More poor people living in suburbs than cities

In the 1960s and ’70s, “white flight” in cities like Detroit helped concentrate poverty inside the city limits as more affluent residents fled to the suburbs. Today, well-educated job-seekers seeking shorter commutes, walkable communities, and other urban amenities are gentrifying once-sketchy neighborhoods, and the poor are getting pushed out — to the suburbs.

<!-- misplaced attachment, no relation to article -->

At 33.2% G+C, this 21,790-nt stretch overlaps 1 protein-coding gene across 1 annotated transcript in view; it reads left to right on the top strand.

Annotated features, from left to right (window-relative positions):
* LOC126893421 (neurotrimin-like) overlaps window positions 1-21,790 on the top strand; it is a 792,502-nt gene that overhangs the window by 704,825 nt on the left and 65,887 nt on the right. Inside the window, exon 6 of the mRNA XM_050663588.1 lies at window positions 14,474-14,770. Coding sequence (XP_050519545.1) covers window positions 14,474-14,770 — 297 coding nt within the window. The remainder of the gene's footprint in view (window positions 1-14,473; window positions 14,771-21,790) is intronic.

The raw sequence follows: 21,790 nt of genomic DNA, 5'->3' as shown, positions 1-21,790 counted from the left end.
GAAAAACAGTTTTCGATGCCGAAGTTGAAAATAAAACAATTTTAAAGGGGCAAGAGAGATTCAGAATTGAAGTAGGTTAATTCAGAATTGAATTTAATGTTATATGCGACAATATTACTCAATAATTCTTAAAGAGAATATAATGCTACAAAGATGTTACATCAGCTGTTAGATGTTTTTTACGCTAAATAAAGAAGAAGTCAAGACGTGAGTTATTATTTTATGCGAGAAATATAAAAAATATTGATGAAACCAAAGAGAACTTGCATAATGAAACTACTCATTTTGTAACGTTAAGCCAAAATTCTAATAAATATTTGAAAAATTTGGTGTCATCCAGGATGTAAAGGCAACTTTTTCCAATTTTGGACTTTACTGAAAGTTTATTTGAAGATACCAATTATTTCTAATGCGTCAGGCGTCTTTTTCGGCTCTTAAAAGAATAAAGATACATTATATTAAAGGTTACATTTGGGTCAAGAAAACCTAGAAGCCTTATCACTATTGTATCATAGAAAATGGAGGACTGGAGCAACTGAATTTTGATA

“From Miami to Denver, resurgent downtowns have blossomed even as their recession-weary outskirts struggle with soaring poverty in what amounts to a paradigm shift,” Bloomberg News reports, citing a Brookings Insitution report that finds there are now more poor people living in suburbs than in city centers.

Case in point: Ferguson, Missouri,where the poverty rate has doubled since 2000 — a trend that the world is taking notice of in the wake of protests over the Aug. 9 killing of an unarmed black teenager by police. Source: bloomberg.com.


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